Substance abuse is very uncommon among patients with cancer. The number of known patients with cancer who are substance abusers may be small because these patients do not seek medical help in hospitals, or they may not acknowledge to health care providers that they have a substance abuse problem.
Physical dependence is defined as the occurrence of withdrawal symptoms when a drug is abruptly stopped, the dose is significantly reduced, or when a second drug is given that counteracts the actions of the drug to which the patient has developed a dependence. The dependence is not apparent until one of these actions occurs. When a patient with cancer is receiving an opioid drug for cancer pain, care is taken to avoid stopping the drug abruptly or prescribing other drugs that decrease or negate the effect of the opioid. Physical dependence on opioid pain medications does not seem to occur in patients with cancer. In these patients, once the pain disappears (usually through the effective treatment of the cancer), the pain medicine can be stopped without difficulty.
Tolerance to opioid pain medications may develop. Tolerance is the need to take increasingly larger doses of medication to relieve pain symptoms. Among patients taking opioid drugs for medical reasons, tolerance has not been shown to lead to drug addiction or drug abuse problems.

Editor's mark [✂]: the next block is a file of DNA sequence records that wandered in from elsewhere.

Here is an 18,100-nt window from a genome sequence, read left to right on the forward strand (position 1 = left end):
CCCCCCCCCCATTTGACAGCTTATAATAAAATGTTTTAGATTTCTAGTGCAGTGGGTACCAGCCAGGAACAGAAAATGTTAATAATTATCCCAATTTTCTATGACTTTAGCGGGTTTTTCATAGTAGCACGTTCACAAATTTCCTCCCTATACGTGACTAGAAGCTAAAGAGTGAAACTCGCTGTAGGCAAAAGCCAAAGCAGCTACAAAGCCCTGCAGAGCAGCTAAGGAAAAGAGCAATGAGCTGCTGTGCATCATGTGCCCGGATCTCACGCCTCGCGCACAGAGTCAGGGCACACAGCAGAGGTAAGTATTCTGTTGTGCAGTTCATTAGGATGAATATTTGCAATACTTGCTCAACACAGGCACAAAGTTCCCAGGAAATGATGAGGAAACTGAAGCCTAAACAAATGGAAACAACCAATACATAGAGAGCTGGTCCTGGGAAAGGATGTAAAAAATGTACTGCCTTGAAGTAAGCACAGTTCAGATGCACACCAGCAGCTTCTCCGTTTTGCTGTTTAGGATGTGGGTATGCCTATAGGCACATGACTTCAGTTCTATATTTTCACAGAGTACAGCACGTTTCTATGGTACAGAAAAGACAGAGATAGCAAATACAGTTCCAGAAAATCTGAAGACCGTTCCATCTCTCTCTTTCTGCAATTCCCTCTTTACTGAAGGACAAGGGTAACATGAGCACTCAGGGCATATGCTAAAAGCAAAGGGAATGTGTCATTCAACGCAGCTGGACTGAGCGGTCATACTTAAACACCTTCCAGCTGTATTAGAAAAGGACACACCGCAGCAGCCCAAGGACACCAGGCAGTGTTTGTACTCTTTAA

Substance abuse is the use of a drug in any manner that does not conform to the physician's orders or the use of any illegal drug.
Addiction is the use of a substance in a manner that is out of control, compulsive, used in increasing amounts, and is continued despite the risk of harm. A patient who uses opioids to relieve cancer pain may become physically dependent on the drugs, but is not described as being addicted to them.
These terms are generally used in association with people who do not have a medical illness. The terms are not entirely appropriate to use to describe medically ill people who are using drugs therapeutically.